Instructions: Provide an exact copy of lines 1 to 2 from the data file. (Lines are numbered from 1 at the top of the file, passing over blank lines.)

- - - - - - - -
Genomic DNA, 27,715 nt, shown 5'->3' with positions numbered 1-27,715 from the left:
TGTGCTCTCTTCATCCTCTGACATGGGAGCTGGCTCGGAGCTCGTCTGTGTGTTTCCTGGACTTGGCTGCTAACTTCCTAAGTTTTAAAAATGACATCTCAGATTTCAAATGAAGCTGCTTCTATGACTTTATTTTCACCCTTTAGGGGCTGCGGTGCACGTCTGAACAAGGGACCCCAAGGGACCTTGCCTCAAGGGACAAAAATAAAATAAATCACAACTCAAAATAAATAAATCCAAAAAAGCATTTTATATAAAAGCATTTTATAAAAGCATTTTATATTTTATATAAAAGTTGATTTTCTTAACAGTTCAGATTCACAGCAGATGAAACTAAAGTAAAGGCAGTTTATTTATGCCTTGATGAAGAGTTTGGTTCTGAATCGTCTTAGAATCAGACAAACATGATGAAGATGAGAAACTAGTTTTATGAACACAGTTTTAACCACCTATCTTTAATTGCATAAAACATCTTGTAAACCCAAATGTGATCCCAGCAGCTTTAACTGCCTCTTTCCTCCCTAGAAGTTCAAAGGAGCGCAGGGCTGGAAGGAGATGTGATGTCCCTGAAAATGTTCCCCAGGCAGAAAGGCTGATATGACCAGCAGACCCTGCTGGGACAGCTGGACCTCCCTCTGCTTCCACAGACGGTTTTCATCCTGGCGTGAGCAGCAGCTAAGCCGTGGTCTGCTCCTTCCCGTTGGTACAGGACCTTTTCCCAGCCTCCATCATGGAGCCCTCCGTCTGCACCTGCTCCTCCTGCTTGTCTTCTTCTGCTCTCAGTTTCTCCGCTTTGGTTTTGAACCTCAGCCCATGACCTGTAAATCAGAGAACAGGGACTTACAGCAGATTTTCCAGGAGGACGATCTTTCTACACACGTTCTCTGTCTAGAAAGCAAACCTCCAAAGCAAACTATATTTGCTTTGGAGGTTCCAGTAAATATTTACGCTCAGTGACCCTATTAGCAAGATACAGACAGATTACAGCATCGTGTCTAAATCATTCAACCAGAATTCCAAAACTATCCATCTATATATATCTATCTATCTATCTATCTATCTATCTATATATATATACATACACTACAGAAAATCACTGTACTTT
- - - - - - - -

Genomic DNA, 27,715 nt, shown 5'->3' with positions numbered 1-27,715 from the left:
TGTGCTCTCTTCATCCTCTGACATGGGAGCTGGCTCGGAGCTCGTCTGTGTGTTTCCTGGACTTGGCTGCTAACTTCCTAAGTTTTAAAAATGACATCTCAGATTTCAAATGAAGCTGCTTCTATGACTTTATTTTCACCCTTTAGGGGCTGCGGTGCACGTCTGAACAAGGGACCCCAAGGGACCTTGCCTCAAGGGACAAAAATAAAATAAATCACAACTCAAAATAAATAAATCCAAAAAAGCATTTTATATAAAAGCATTTTATAAAAGCATTTTATATTTTATATAAAAGTTGATTTTCTTAACAGTTCAGATTCACAGCAGATGAAACTAAAGTAAAGGCAGTTTATTTATGCCTTGATGAAGAGTTTGGTTCTGAATCGTCTTAGAATCAGACAAACATGATGAAGATGAGAAACTAGTTTTATGAACACAGTTTTAACCACCTATCTTTAATTGCATAAAACATCTTGTAAACCCAAATGTGATCCCAGCAGCTTTAACTGCCTCTTTCCTCCCTAGAAGTTCAAAGGAGCGCAGGGCTGGAAGGAGATGTGATGTCCCTGAAAATGTTCCCCAGGCAGAAAGGCTGATATGACCAGCAGACCCTGCTGGGACAGCTGGACCTCCCTCTGCTTCCACAGACGGTTTTCATCCTGGCGTGAGCAGCAGCTAAGCCGTGGTCTGCTCCTTCCCGTTGGTACAGGACCTTTTCCCAGCCTCCATCATGGAGCCCTCCGTCTGCACCTGCTCCTCCTGCTTGTCTTCTTCTGCTCTCAGTTTCTCCGCTTTGGTTTTGAACCTCAGCCCATGACCTGTAAATCAGAGAACAGGGACTTACAGCAGATTTTCCAGGAGGACGATCTTTCTACACACGTTCTCTGTCTAGAAAGCAAACCTCCAAAGCAAACTATATTTGCTTTGGAGGTTCCAGTAAATATTTACGCTCAGTGACCCTATTAGCAAGATACAGACAGATTACAGCATCGTGTCTAAATCATTCAACCAGAATTCCAAAACTATCCATCTATATATATCTATCTATCTATCTATCTATCTATCTATATATATATACATACACTACAGAAAATCACTGTACTTT